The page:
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An example of complementarity of Laser Induced Breakdown Spectroscopy and Raman Microscopy for wall paintings pigments analysis

Abstract : In this study, Laser Induced Breakdown Spectroscopy (LIBS) and Raman microscopy were used for wall paintings pigments identification. The use of Raman spectroscopy, giving molecular fingerprint of the compound, is nowadays widely spread in the archaeometry community, especially for pigment analysis. LIBS, providing elementary composition of samples with negligible damage, is a rapid non contact method, enabling layer-by-layer analysis, by ablating small amount of matter from the sample. This work deals with the behavior of pigments after a LIBS analysis, by characterizing of compound before and after the LIBS shot. Six commercial pigments were investigated in this study ultramarine, red lead, charcoal, a yellow and a red ochre, and a green earth. Raman spectra, acquired at the sample surface and at the bottom of the crater induced by LIBS analysis, are compared. Results obtained show that these pigments are well preserved after a LIBS analysis. Green earth analysis illustrates the powerful and complementary combination of these two techniques to obtain entire information for a sample.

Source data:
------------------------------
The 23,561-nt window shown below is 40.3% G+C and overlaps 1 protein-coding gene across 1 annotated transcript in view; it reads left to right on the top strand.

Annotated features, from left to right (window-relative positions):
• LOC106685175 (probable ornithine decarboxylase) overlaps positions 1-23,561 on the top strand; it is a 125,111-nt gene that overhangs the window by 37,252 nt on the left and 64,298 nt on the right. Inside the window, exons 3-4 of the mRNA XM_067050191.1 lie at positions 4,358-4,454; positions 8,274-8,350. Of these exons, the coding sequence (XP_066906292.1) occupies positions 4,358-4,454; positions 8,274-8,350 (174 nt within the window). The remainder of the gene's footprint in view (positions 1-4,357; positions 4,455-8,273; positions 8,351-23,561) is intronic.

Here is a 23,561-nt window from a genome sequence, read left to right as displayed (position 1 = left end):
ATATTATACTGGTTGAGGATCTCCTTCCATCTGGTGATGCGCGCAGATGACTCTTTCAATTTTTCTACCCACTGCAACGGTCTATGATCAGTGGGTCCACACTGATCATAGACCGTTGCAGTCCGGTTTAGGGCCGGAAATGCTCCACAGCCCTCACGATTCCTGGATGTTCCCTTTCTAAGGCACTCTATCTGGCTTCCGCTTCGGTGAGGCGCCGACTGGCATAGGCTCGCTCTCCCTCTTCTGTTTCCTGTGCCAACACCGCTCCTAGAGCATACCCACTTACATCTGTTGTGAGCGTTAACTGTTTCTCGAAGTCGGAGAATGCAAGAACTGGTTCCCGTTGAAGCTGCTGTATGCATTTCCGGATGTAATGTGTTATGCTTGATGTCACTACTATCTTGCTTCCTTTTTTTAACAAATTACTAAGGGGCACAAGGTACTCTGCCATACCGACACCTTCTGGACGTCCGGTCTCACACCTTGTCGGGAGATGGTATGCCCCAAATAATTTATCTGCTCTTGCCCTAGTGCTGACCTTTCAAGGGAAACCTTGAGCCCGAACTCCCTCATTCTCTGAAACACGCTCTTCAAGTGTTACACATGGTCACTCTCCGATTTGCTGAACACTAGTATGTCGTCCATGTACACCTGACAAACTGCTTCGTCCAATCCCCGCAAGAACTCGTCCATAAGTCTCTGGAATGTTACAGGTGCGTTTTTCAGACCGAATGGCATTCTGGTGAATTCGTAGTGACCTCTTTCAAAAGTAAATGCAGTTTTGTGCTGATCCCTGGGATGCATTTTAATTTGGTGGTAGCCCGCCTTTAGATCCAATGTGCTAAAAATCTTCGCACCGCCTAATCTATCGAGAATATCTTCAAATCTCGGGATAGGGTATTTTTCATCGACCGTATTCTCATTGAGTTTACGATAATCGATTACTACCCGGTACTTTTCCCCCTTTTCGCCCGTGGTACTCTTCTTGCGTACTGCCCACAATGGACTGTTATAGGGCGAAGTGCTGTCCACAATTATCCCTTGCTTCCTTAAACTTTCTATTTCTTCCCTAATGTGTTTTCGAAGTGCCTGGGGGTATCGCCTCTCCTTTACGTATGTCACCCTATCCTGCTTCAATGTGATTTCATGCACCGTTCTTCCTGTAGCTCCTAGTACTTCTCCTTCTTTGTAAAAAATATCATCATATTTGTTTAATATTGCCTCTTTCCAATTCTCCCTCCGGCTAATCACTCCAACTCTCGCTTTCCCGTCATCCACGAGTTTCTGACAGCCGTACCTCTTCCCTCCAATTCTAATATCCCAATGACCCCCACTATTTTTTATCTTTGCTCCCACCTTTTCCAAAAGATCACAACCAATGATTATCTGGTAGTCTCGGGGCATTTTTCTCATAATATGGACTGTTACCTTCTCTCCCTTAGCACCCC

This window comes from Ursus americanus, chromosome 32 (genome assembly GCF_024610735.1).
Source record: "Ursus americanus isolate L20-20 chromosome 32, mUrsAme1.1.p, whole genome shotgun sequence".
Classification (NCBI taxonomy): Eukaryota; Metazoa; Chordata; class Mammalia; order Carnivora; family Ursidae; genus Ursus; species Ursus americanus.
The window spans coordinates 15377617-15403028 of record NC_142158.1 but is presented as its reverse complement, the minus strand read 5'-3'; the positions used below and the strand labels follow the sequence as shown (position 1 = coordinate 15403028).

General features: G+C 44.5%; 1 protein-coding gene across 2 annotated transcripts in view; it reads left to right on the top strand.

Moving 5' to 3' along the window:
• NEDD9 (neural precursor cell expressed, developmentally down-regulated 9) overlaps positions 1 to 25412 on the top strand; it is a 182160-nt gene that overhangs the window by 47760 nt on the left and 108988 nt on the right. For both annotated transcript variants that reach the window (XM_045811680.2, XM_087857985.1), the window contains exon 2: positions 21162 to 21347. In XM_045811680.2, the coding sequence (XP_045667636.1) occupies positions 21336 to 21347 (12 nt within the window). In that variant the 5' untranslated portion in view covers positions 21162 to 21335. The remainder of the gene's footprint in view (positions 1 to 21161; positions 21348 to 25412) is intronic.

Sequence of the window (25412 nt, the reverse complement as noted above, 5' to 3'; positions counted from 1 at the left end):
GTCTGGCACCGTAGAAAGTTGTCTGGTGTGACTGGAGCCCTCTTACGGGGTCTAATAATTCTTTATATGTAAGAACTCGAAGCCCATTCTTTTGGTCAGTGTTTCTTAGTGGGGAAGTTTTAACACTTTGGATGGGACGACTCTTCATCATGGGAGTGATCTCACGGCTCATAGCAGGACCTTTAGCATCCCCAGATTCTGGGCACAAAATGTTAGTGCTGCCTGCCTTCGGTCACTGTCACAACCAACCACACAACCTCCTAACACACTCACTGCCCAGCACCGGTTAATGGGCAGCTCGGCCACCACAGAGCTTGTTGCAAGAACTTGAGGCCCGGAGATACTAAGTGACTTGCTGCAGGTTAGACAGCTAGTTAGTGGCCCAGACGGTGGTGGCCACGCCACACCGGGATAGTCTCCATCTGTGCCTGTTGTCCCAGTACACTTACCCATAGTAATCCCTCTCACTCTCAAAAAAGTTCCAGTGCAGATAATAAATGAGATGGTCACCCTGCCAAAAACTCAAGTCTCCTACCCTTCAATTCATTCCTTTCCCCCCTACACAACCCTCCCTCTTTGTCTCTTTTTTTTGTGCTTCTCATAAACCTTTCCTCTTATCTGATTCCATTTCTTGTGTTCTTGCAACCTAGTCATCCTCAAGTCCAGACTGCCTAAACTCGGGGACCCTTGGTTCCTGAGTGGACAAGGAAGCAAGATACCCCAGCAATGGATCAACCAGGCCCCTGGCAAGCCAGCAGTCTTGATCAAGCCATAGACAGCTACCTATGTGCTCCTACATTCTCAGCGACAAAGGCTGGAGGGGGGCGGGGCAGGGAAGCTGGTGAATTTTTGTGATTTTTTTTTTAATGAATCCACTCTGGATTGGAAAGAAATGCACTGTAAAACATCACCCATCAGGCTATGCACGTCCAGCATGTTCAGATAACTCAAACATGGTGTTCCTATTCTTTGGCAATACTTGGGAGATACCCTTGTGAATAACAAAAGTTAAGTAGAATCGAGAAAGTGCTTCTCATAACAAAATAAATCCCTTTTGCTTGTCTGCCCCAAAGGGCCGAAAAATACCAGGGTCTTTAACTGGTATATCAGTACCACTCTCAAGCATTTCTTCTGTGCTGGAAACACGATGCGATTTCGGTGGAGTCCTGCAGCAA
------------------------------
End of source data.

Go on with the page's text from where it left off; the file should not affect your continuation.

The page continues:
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Submitted on : Friday, November 8, 2019 - 3:15:32 PM
Last modification on : Tuesday, May 19, 2020 - 11:08:02 AM

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V. Detalle, R. Bruder, C. Coupry. An example of complementarity of Laser Induced Breakdown Spectroscopy and Raman Microscopy for wall paintings pigments analysis. Journal of Raman Spectroscopy, Wiley, 2007, ⟨10.1002/jrs.1685⟩. ⟨cea-02356039⟩

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